RYviewpoint said...

Thomas: I'm reading that the EU has come up with yet another package deal to save Greece and prevent the conflagration from taking down Portugal and Spain. I sure hope it works.

Ultimately what will work is something that is seen as fair. The problem is a debt crisis. People have lived for too long beyond their means. Most people have some ability to tighten their belts, but they aren't willing unless they see this as a shared burden that is shared fairly. I sure hope the EU has found a way that spreads the burden fairly. (I notice that 5 German academics tried to stop the deal calling it "illegal". But a court in Germany has now quashed that lawsuit.)

This financial crisis is like a war. Some hotheads yell "do or die!". They sell the idea that the war will cost little (think of Bush in 2002/3) or that the debt crisis is some "conspiracy" and you get rioters in the streets saying "no way!". But selling war or refusing to face financial facts of life only make the outcome worse.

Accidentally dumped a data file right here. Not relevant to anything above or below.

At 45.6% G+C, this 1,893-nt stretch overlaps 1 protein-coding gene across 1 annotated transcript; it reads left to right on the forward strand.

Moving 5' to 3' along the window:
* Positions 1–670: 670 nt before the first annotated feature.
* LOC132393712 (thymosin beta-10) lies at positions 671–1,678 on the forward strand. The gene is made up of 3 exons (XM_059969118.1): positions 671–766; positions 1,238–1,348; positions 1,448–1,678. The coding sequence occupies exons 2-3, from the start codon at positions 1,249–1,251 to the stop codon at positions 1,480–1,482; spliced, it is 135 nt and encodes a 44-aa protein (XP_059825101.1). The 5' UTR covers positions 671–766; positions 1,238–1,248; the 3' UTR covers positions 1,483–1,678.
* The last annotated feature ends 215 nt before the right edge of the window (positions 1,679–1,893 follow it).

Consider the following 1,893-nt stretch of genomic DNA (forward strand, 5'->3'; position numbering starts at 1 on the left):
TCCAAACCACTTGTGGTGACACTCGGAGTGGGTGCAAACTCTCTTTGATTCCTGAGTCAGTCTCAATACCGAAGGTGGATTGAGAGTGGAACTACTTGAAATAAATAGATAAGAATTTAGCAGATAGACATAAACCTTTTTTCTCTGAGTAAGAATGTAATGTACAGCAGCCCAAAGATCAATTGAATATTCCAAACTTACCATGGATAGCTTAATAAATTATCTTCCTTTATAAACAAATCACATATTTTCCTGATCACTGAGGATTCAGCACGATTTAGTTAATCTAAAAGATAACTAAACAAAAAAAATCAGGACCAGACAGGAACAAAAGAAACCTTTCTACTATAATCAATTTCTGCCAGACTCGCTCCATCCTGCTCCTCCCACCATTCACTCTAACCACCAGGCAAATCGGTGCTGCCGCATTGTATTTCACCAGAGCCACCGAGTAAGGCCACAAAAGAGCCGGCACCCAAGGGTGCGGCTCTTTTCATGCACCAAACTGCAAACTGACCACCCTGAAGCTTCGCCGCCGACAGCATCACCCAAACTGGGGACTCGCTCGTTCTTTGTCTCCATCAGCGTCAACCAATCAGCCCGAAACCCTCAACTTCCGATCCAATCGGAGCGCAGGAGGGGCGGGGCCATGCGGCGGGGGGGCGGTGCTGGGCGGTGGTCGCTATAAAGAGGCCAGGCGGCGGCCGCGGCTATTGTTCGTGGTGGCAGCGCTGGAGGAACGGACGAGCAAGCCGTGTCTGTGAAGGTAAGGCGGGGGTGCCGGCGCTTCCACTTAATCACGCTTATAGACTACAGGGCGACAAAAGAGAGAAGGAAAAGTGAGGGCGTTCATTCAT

What the EU has done is swallowed a bitter pill. Greece was the author of its own doom, but if the EU ignored the current crisis, then everybody goes down. So the EU has had to collectively tighten their belt to save Greece. Meanwhile a portion of Greeks are in the street screaming "no way!". That is insanity. If they don't work with the EU and reform, then the only other way is a complete economic meltdown, mass unemployment, mass starvation, a future so grim it frightens a rational person even to consider it.